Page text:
Given the consistent raves from earlier reviewers, I was particularly surprised and disappointed with my stay at the Shojoshin-in Temple. First, though, I'll start with the good:
- Easy to find
- Nice (though not stunning) grounds
- Reasonably tasty food
- Greeted and briefed at reception by a polite woman who spoke English well
- Decently comfy futon and very large room (by Japanese standards)
- No guidance, no welcoming, really, almost no speaking other than the rules-of-the-road intro by the woman at reception.
- In fact, when I saw many of the monks pass by me in the cemetery next door, it was as if I were a ghost... not a glimmer of acknowledgment, etc. And at Shojoshin-in, the only words spoken to me by a monk were "Sauce. For tempura."
- Everyone ate semi-alone. It was the semi- part that was especially awkward. For our meals, we were placed in a large narrow room with shallow portable dividers, so that each couple ate together, but was within clear earshot of all the other couples. This resulted in a lot of uncomfortable whispering, and exactly zero interactions amongst guests. I would have been fine with being served completely alone (in our individual rooms), or together in a communal setting, but -- especially as a solo traveler -- this in-between was just odd and unpleasant.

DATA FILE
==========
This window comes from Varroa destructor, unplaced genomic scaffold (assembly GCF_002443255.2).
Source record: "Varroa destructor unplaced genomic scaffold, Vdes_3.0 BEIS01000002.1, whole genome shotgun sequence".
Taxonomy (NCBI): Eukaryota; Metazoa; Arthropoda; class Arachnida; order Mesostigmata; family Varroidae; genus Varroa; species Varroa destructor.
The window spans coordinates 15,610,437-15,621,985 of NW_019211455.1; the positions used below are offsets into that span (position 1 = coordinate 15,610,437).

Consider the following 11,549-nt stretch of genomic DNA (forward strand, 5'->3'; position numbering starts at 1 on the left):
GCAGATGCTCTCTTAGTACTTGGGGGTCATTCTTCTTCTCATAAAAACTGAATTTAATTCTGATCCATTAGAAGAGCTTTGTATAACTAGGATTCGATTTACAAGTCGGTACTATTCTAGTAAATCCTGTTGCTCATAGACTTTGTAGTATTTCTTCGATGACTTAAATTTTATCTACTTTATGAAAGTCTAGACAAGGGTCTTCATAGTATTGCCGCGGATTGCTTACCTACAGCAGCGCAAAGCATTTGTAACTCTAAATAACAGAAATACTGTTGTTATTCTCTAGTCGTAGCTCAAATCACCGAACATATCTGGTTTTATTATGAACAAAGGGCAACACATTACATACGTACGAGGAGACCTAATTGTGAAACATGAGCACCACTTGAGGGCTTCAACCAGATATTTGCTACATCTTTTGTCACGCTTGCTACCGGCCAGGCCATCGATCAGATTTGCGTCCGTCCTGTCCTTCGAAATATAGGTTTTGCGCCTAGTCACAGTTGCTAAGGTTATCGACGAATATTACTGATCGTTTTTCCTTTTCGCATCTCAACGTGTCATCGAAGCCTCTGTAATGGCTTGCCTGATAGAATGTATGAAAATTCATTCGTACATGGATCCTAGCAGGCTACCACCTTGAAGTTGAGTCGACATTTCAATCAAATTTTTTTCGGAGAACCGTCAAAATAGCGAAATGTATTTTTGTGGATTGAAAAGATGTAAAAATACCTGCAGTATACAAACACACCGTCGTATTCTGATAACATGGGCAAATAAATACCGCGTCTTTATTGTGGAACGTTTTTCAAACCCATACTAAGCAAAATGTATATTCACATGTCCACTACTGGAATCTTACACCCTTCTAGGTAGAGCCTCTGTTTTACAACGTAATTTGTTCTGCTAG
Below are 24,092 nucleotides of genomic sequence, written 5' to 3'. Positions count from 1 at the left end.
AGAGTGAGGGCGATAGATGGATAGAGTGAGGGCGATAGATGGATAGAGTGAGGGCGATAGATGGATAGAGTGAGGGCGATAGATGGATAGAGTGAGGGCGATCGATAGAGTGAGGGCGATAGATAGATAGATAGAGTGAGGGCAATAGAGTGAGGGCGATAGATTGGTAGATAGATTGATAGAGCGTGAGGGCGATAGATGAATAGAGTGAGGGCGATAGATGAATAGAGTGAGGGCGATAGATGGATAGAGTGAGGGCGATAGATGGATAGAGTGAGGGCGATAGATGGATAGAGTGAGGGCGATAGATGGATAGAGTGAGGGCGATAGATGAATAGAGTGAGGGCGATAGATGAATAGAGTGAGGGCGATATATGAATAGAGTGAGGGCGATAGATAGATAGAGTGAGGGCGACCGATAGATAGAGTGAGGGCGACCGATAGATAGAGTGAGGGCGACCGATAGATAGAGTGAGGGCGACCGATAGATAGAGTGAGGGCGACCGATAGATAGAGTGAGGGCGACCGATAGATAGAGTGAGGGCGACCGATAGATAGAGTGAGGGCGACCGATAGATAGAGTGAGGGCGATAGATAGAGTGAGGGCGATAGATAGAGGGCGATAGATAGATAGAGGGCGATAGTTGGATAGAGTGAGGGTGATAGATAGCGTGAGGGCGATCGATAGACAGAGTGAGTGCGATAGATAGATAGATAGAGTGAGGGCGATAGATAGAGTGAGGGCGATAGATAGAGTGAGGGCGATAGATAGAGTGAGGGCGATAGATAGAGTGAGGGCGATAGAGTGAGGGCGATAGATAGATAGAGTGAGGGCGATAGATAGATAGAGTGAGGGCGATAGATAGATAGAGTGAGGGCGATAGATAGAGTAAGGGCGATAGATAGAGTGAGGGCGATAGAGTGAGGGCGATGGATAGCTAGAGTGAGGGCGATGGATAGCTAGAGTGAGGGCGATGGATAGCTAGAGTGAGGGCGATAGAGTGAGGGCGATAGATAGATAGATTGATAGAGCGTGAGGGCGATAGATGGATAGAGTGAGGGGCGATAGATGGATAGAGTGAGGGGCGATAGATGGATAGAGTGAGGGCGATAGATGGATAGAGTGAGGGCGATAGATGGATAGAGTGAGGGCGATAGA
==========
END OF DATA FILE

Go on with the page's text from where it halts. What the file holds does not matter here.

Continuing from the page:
- The morning ceremony felt as if I was watching from a seat in an IMAX theatre. Definitely surround sound, but -- except for a brief moment in which we were invited to walk up to the front to briefly pray one at a time -- it was 100% non-interactive, and -- for non-Japanese speakers -- 100% non-intelligible. No context. Had the monks taken just 2 minutes before or after the ceremony to provide context, or even a brief personal greeting, my take on the morning prayer would have been greatly improved.
And that sort of sums up how I felt. Not mistreated, certainly, and no one was rude. But I felt essentially invisible. Ignored. One might cynically suggest... well, perhaps we tourists were just there to provide funds. I didn't get the sense that we were welcomed, much less that the monks desired to share anything of their life and beliefs and experiences with us in any real, substantive way.
Three stars because of the adequate food and lodging, Two missing stars to symbolize my sadness at what could have, should have been in such an emotional and historical place.
- Also Known As:
- Shojoshin-In Temple Hotel Koya-Cho